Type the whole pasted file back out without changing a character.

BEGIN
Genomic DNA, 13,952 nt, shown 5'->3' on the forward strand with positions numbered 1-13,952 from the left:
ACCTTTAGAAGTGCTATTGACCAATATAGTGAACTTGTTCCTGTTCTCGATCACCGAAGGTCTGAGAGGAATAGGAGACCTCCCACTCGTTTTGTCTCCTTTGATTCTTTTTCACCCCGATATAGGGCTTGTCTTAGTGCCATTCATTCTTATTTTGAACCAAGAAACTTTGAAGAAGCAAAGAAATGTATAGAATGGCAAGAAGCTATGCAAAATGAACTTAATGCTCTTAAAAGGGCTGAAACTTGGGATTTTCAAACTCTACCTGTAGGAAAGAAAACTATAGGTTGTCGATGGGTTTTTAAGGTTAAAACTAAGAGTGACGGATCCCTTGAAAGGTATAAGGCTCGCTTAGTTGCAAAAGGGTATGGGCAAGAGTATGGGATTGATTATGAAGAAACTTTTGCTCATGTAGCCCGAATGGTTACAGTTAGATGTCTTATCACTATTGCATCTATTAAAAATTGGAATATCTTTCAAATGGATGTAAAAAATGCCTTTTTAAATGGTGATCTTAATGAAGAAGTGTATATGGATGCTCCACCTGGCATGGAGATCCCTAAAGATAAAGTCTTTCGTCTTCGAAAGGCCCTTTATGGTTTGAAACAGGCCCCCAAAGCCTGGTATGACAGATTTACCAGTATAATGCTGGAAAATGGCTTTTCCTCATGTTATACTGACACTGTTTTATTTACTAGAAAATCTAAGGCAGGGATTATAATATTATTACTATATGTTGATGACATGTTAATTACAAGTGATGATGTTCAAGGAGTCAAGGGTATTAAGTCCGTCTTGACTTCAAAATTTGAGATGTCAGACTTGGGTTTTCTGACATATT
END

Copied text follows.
Genomic DNA, 13,952 nt, shown 5'->3' on the forward strand with positions numbered 1-13,952 from the left:
ACCTTTAGAAGTGCTATTGACCAATATAGTGAACTTGTTCCTGTTCTCGATCACCGAAGGTCTGAGAGGAATAGGAGACCTCCCACTCGTTTTGTCTCCTTTGATTCTTTTTCACCCCGATATAGGGCTTGTCTTAGTGCCATTCATTCTTATTTTGAACCAAGAAACTTTGAAGAAGCAAAGAAATGTATAGAATGGCAAGAAGCTATGCAAAATGAACTTAATGCTCTTAAAAGGGCTGAAACTTGGGATTTTCAAACTCTACCTGTAGGAAAGAAAACTATAGGTTGTCGATGGGTTTTTAAGGTTAAAACTAAGAGTGACGGATCCCTTGAAAGGTATAAGGCTCGCTTAGTTGCAAAAGGGTATGGGCAAGAGTATGGGATTGATTATGAAGAAACTTTTGCTCATGTAGCCCGAATGGTTACAGTTAGATGTCTTATCACTATTGCATCTATTAAAAATTGGAATATCTTTCAAATGGATGTAAAAAATGCCTTTTTAAATGGTGATCTTAATGAAGAAGTGTATATGGATGCTCCACCTGGCATGGAGATCCCTAAAGATAAAGTCTTTCGTCTTCGAAAGGCCCTTTATGGTTTGAAACAGGCCCCCAAAGCCTGGTATGACAGATTTACCAGTATAATGCTGGAAAATGGCTTTTCCTCATGTTATACTGACACTGTTTTATTTACTAGAAAATCTAAGGCAGGGATTATAATATTATTACTATATGTTGATGACATGTTAATTACAAGTGATGATGTTCAAGGAGTCAAGGGTATTAAGTCCGTCTTGACTTCAAAATTTGAGATGTCAGACTTGGGTTTTCTGACATATT